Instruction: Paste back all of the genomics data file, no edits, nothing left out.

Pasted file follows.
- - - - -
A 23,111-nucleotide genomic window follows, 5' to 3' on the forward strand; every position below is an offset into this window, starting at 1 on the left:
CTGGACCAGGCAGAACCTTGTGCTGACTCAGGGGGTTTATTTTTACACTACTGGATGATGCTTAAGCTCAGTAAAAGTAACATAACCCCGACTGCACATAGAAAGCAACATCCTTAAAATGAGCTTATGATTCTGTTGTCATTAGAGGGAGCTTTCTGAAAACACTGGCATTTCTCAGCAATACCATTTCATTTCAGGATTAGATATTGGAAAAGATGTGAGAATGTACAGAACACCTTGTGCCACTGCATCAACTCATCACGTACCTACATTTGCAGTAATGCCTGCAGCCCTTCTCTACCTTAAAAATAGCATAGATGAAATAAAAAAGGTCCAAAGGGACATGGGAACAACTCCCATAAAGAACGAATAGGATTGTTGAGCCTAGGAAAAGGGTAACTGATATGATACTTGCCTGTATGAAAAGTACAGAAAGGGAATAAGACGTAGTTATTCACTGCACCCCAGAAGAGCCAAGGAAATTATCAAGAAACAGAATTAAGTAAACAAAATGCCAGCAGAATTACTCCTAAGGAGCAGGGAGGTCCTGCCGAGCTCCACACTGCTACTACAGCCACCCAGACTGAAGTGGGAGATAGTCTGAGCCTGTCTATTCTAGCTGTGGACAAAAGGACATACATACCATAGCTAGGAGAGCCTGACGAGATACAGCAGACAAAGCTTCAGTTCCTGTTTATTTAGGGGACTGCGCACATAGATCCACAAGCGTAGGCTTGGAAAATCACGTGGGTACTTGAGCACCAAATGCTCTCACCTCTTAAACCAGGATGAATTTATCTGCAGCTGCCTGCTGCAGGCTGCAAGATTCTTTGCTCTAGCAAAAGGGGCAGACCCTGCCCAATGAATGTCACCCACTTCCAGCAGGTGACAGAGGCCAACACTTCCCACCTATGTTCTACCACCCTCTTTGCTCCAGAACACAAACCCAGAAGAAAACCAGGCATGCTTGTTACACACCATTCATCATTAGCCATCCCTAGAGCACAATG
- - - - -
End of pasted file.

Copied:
A 23,111-nucleotide genomic window follows, 5' to 3' on the forward strand; every position below is an offset into this window, starting at 1 on the left:
CTGGACCAGGCAGAACCTTGTGCTGACTCAGGGGGTTTATTTTTACACTACTGGATGATGCTTAAGCTCAGTAAAAGTAACATAACCCCGACTGCACATAGAAAGCAACATCCTTAAAATGAGCTTATGATTCTGTTGTCATTAGAGGGAGCTTTCTGAAAACACTGGCATTTCTCAGCAATACCATTTCATTTCAGGATTAGATATTGGAAAAGATGTGAGAATGTACAGAACACCTTGTGCCACTGCATCAACTCATCACGTACCTACATTTGCAGTAATGCCTGCAGCCCTTCTCTACCTTAAAAATAGCATAGATGAAATAAAAAAGGTCCAAAGGGACATGGGAACAACTCCCATAAAGAACGAATAGGATTGTTGAGCCTAGGAAAAGGGTAACTGATATGATACTTGCCTGTATGAAAAGTACAGAAAGGGAATAAGACGTAGTTATTCACTGCACCCCAGAAGAGCCAAGGAAATTATCAAGAAACAGAATTAAGTAAACAAAATGCCAGCAGAATTACTCCTAAGGAGCAGGGAGGTCCTGCCGAGCTCCACACTGCTACTACAGCCACCCAGACTGAAGTGGGAGATAGTCTGAGCCTGTCTATTCTAGCTGTGGACAAAAGGACATACATACCATAGCTAGGAGAGCCTGACGAGATACAGCAGACAAAGCTTCAGTTCCTGTTTATTTAGGGGACTGCGCACATAGATCCACAAGCGTAGGCTTGGAAAATCACGTGGGTACTTGAGCACCAAATGCTCTCACCTCTTAAACCAGGATGAATTTATCTGCAGCTGCCTGCTGCAGGCTGCAAGATTCTTTGCTCTAGCAAAAGGGGCAGACCCTGCCCAATGAATGTCACCCACTTCCAGCAGGTGACAGAGGCCAACACTTCCCACCTATGTTCTACCACCCTCTTTGCTCCAGAACACAAACCCAGAAGAAAACCAGGCATGCTTGTTACACACCATTCATCATTAGCCATCCCTAGAGCACAATG